As retold by Daryatun
A long time ago in the village of Tarub, there lived a widow called Mbok Randha Tarub. Since the death of her husband, she took a boy as a son. Years passed by, the boy was now a man. People called him Jaka Tarub.
Jaka Tarub was a good guy. He liked to help other people. Every day he assisted his mother to cultivate their farm, from which they earned a living. Despite only a foster child, Jaka Tarub was much dear to Mbok Randha. She loved him like her own son.
Time was fleeting very fast. Jaka Tarub turned up a handsome and well-mannered man. Many girls dreamt to be his wife but the young man had never had a thought about starting a family. He wanted to make his mother happy first. Jaka worked very hard that the farm yielded abundant crops. Mbok Randha, who was very generous, shared them with her neighbors.
One day, Jaka and his mother were sitting around on the porch. “Jaka, my son. I see you have grown up very well. You have come to an age at which you should begin thinking of marrying someone. Go find a girl, Son, I want a grandchild," said the old widow with a smile.
“But I don’t want to get married yet, Mbok,” answered Jaka.
"Who will take care of you after I die? You'll need a woman, young man,” said Mbok Randha again.
“Don’t say that, Mbok. You’ll live long enough,” Jaka responded shortly.
Several days later, Jaka Tarub was taking a rest when he realized that he had not seen his mother that day. “It’s midday, but mother hasn‘t woke up. Strange…,” murmured Jaka Tarub. He went to his mother’s room. “Mother, are you sick?” asked Jaka while touching his mother’s forehead softly.
“I think so,” Mbok Randha answered weakly.
“You’ve got fever, Mother,” Jaka was surprised. He rushed out to find some leaves to compress his mother. Sadly, Mbok Randha could not hang on. She breathed her last not long after.
The death of his mother left Jaka Tarub alone. He was often seen daydreaming. His farm was neglected. “It would be useless I’m working. Who will I share the rice with when it crops?” said Jaka to himself.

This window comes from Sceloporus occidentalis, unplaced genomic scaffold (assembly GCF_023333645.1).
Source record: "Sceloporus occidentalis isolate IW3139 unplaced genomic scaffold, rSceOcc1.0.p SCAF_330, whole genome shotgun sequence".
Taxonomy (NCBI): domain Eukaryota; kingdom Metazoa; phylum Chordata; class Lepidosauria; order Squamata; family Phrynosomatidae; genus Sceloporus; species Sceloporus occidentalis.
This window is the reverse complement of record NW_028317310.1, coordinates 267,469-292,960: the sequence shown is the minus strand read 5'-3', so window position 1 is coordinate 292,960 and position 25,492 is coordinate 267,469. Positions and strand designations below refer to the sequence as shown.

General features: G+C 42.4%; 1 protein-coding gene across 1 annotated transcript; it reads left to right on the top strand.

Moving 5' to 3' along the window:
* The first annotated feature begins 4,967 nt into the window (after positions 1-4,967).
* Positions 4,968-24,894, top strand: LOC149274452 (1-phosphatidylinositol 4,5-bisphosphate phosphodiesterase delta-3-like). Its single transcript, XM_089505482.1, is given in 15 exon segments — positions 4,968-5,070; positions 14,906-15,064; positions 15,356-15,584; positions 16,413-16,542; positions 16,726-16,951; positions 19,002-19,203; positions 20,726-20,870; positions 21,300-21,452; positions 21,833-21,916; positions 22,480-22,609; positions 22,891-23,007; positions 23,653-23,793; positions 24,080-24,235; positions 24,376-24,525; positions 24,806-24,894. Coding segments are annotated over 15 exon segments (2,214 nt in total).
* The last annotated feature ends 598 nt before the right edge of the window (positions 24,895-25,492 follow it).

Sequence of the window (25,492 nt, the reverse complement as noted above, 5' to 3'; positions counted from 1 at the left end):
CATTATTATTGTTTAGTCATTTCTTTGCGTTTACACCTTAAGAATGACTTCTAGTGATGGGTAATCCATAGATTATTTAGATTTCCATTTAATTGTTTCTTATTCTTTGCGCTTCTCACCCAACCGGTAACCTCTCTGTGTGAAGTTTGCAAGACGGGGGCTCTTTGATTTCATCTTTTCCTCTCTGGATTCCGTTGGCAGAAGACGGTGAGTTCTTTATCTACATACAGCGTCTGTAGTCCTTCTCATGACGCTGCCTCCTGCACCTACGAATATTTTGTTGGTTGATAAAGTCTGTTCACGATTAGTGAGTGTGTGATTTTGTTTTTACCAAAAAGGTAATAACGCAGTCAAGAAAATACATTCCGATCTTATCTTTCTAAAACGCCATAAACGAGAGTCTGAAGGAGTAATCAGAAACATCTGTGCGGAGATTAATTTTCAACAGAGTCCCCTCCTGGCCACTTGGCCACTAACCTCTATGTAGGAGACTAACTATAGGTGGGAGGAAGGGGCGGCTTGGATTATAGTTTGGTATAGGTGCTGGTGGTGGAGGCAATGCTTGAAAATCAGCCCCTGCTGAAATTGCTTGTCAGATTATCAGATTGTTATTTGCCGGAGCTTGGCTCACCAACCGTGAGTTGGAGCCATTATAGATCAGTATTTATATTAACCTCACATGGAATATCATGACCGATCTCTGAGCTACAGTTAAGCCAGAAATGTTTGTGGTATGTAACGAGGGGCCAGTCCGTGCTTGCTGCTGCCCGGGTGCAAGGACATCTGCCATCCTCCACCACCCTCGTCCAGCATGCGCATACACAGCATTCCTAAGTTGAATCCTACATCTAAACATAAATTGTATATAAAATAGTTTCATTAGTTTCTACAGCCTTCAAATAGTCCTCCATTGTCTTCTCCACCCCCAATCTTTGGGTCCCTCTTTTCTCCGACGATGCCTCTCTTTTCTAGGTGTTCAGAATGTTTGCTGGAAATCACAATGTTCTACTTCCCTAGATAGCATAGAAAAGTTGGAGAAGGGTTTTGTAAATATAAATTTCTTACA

One night, Jaka dreamt of himself eating a deer meat. When awake in the morning, he found himself craving for the same meat he ate in his dream. That morning, Jaka went to the wood carrying a blowpipe. He strolled through big trees but there was no deer. He wondered where the animals went that he saw none of them. He was in a jungle where not many people had gone so it was really weird.
Jaka sat below a tree near a pond to take a rest. The cool breeze quickly sent him to sleep.
Then, faintly Jaka heard some women laughing from the pond. He opened his eyes, wondering who were there. He looked upon the pond. There were seven gorgeous women playing around in the water, having a good time. The young man Jaka was astounded by their extraordinary beauties. “They must be fairies,” Jaka thought. At the edge of the pond, Jaka saw their shawls and clothes. Without having a long thought, he took one of the shawls and hid it.
“Sisters, it’s afternoon already. We have to get back to heaven,” said a fairy. They all got out of the water and put their clothes back on. Unfortunately, one of them—apparently the youngest fairy—did not find her shawl, without which she would not be able to fly.
“Sisters, I couldn’t find my shawl!” she cried.
They sought the shawl together until dusk and found nothing. “Nawang Wulan, we could not wait for you any longer. It is probably your fate to stay here on Earth,” said a fairy. “We should leave you here,” she added.
Nawang Wulan was weeping alone. Jaka Tarub, who had been there all along, came out pretending to know nothing. He said he wanted to help her. He took Nawang Wulan to his house and soon married her. Jaka Tarub’s life was back cheerful. They lived happily as a couple, moreover after the birth of their daughter, Nawangsih.
One day in the kitchen, Nawang Wulan said to Jaka Tarub, “My husband, I’m cooking rice. Would you watch it for me while I’m taking a bath at the river? But don’t open the pan. Just don’t.” Jaka was alone in the kitchen. He grew curious about what was inside the pan. Despite what his wife had said, he opened it. There was only a single grain of rice in it. “This is why the rice in the barn never decreased. Nawang only needs a single grain to cook a full pan of rice,” he muttered.
Nawang Wulan got home and found that there was still a grain in the pan. She was disappointed by her husband for not doing what she told. It resulted in her losing her power, too, so she had to pound and wash the rice as other people did. Since then, the amount of rice in the barn decreased. With the floor was slowly uncovered, Nawang finally found her lost shawl under the heap of rice. She revealed that it was her husband that stole and hid her shawl all this time. Immediately, she put on the shawl and went to see her husband.
“My husband, I had to go back to heaven. Take care of Nawangsih and make her a small hut near our house. Take her there every night then I will come to breastfeed her. But you should stay away,” said Nawang Wulan. She soared into the sky afterwards.
Jaka Tarub knew he could do nothing but following Nawang’s command. Every night, he could only look at his wife and daughter from afar. When Nawangsih fell asleep, Nawang Wulan would go back to heaven. It went on like this until Nawangsih grew up.
Jaka Tarub and Nawangsih could feel that Nawang Wulan was watching them all the time. They believed in every trouble they faced, she would help them out in mysterious ways.
Mbok : Mother
Translation by Reza Daffi